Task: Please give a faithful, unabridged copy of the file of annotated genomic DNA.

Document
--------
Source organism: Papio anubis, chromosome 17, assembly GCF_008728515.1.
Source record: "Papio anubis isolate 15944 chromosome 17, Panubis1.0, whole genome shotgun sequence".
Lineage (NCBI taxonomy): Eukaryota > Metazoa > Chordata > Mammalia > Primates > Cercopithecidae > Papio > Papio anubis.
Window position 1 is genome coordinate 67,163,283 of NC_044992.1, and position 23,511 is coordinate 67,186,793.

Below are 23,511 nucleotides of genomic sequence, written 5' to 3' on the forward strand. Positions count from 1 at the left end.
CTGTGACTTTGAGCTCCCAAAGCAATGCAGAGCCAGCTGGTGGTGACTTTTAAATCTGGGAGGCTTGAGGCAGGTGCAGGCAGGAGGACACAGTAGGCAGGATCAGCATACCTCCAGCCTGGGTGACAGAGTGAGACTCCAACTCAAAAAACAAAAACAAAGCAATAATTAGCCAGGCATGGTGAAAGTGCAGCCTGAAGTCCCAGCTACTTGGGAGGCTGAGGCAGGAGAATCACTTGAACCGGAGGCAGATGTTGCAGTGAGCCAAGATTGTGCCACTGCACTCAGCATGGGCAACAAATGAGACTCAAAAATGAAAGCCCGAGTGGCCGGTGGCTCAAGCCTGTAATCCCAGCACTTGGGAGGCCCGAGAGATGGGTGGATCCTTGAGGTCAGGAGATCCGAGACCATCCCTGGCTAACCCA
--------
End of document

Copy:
Source organism: Papio anubis, chromosome 17, assembly GCF_008728515.1.
Source record: "Papio anubis isolate 15944 chromosome 17, Panubis1.0, whole genome shotgun sequence".
Lineage (NCBI taxonomy): Eukaryota > Metazoa > Chordata > Mammalia > Primates > Cercopithecidae > Papio > Papio anubis.
Window position 1 is genome coordinate 67,163,283 of NC_044992.1, and position 23,511 is coordinate 67,186,793.

Below are 23,511 nucleotides of genomic sequence, written 5' to 3' on the forward strand. Positions count from 1 at the left end.
CTGTGACTTTGAGCTCCCAAAGCAATGCAGAGCCAGCTGGTGGTGACTTTTAAATCTGGGAGGCTTGAGGCAGGTGCAGGCAGGAGGACACAGTAGGCAGGATCAGCATACCTCCAGCCTGGGTGACAGAGTGAGACTCCAACTCAAAAAACAAAAACAAAGCAATAATTAGCCAGGCATGGTGAAAGTGCAGCCTGAAGTCCCAGCTACTTGGGAGGCTGAGGCAGGAGAATCACTTGAACCGGAGGCAGATGTTGCAGTGAGCCAAGATTGTGCCACTGCACTCAGCATGGGCAACAAATGAGACTCAAAAATGAAAGCCCGAGTGGCCGGTGGCTCAAGCCTGTAATCCCAGCACTTGGGAGGCCCGAGAGATGGGTGGATCCTTGAGGTCAGGAGATCCGAGACCATCCCTGGCTAACCCA